As for the number of them being sold to become “Islamic centers” or mosques… Here’s what I say.

Burn it down and salt the earth.

I would rather these properties meet that fate than that the altars on which Our Lord came down for the propitiation of our sins be desecrated like this. And for a mere pittance at that…

Today was the feast day of the Dedication of the Basilicas of Ss. Peter and Paul in Rome.

The blurb in the Missal states that these two basilicas were dedicated on the same day – November 18th, in the year 325, by Pope St. Sylvester I. 325! What struck me even more, though, were certain lines in the prayers of the Mass. Take a gander.


O God, Who for us bring each year the recurrence of the consecration day of this Your holy temple, and always bring us back safely to the sacred rites, hear the prayers of Your people and grant that whoever enters this temple to pray for blessings, may rejoice in having obtained whatever he sought.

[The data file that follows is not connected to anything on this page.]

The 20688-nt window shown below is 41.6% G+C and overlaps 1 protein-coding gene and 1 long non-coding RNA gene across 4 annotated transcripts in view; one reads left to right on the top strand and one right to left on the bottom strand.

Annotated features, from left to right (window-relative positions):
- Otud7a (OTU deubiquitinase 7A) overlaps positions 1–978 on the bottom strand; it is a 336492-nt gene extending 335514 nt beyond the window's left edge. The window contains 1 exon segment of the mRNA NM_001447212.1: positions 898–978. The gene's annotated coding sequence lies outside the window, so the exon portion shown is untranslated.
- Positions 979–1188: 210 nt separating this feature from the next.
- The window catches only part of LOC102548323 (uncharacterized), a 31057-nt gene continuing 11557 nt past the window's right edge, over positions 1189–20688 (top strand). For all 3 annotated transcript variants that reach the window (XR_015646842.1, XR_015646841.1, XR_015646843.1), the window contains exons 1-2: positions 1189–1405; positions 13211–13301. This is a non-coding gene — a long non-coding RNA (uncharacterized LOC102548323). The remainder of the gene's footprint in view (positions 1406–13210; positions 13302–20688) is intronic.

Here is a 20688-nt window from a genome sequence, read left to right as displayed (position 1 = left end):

Preface for the Dedication of a church:

It is truly right and just, proper and helpful toward salvation, that we always and everywhere give thanks to you, O Lord, holy Father, Almighty and eternal God, for you, the giver of all good gifts, inhabit this house of prayer which we have built, and unceasingly sanctify the Church which you founded. For your Church is the true house of prayer signified by these visible buildings, the temple where your glory dwells, the seat of unchangeable truth, the sanctuary of eternal charity. She is the ark which rescues us from the deluge of this world and brings us into the port of salvation. She is the one beloved Bride whom Christ acquired by his blood and quickens by his Holy Spirit. In her bosom we are born anew by your grace, nourished by the milk of the Word, strengthened by the bread of life, encouraged by your merciful aid. With the help of her Bridegroom she struggles faithfully on earth and, crowned by him, is triumphant forever in heaven. Therefore with the Angels and Archangels, the Thrones and Dominations, and all the militant hosts of heaven, we continuously praise your glory in song, and say…”